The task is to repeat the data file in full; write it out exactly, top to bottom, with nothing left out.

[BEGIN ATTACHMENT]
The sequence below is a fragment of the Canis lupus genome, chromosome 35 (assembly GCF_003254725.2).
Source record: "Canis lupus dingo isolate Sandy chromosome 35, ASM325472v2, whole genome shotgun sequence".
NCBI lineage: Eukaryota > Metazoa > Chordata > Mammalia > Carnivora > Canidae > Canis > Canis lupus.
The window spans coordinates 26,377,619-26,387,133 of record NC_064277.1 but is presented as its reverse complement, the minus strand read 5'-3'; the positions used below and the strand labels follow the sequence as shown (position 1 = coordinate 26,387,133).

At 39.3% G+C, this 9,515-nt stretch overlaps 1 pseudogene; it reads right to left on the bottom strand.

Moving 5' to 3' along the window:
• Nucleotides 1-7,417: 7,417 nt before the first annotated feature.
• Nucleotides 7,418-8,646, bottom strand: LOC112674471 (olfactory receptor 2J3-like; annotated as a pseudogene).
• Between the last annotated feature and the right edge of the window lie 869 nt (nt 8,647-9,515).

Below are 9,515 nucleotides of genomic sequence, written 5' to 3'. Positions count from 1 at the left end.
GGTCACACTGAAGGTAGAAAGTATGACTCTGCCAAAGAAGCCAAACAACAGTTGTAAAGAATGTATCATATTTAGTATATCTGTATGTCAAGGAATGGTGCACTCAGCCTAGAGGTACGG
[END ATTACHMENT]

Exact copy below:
The sequence below is a fragment of the Canis lupus genome, chromosome 35 (assembly GCF_003254725.2).
Source record: "Canis lupus dingo isolate Sandy chromosome 35, ASM325472v2, whole genome shotgun sequence".
NCBI lineage: Eukaryota > Metazoa > Chordata > Mammalia > Carnivora > Canidae > Canis > Canis lupus.
The window spans coordinates 26,377,619-26,387,133 of record NC_064277.1 but is presented as its reverse complement, the minus strand read 5'-3'; the positions used below and the strand labels follow the sequence as shown (position 1 = coordinate 26,387,133).

At 39.3% G+C, this 9,515-nt stretch overlaps 1 pseudogene; it reads right to left on the bottom strand.

Moving 5' to 3' along the window:
• Nucleotides 1-7,417: 7,417 nt before the first annotated feature.
• Nucleotides 7,418-8,646, bottom strand: LOC112674471 (olfactory receptor 2J3-like; annotated as a pseudogene).
• Between the last annotated feature and the right edge of the window lie 869 nt (nt 8,647-9,515).

Below are 9,515 nucleotides of genomic sequence, written 5' to 3'. Positions count from 1 at the left end.
GGTCACACTGAAGGTAGAAAGTATGACTCTGCCAAAGAAGCCAAACAACAGTTGTAAAGAATGTATCATATTTAGTATATCTGTATGTCAAGGAATGGTGCACTCAGCCTAGAGGTACGG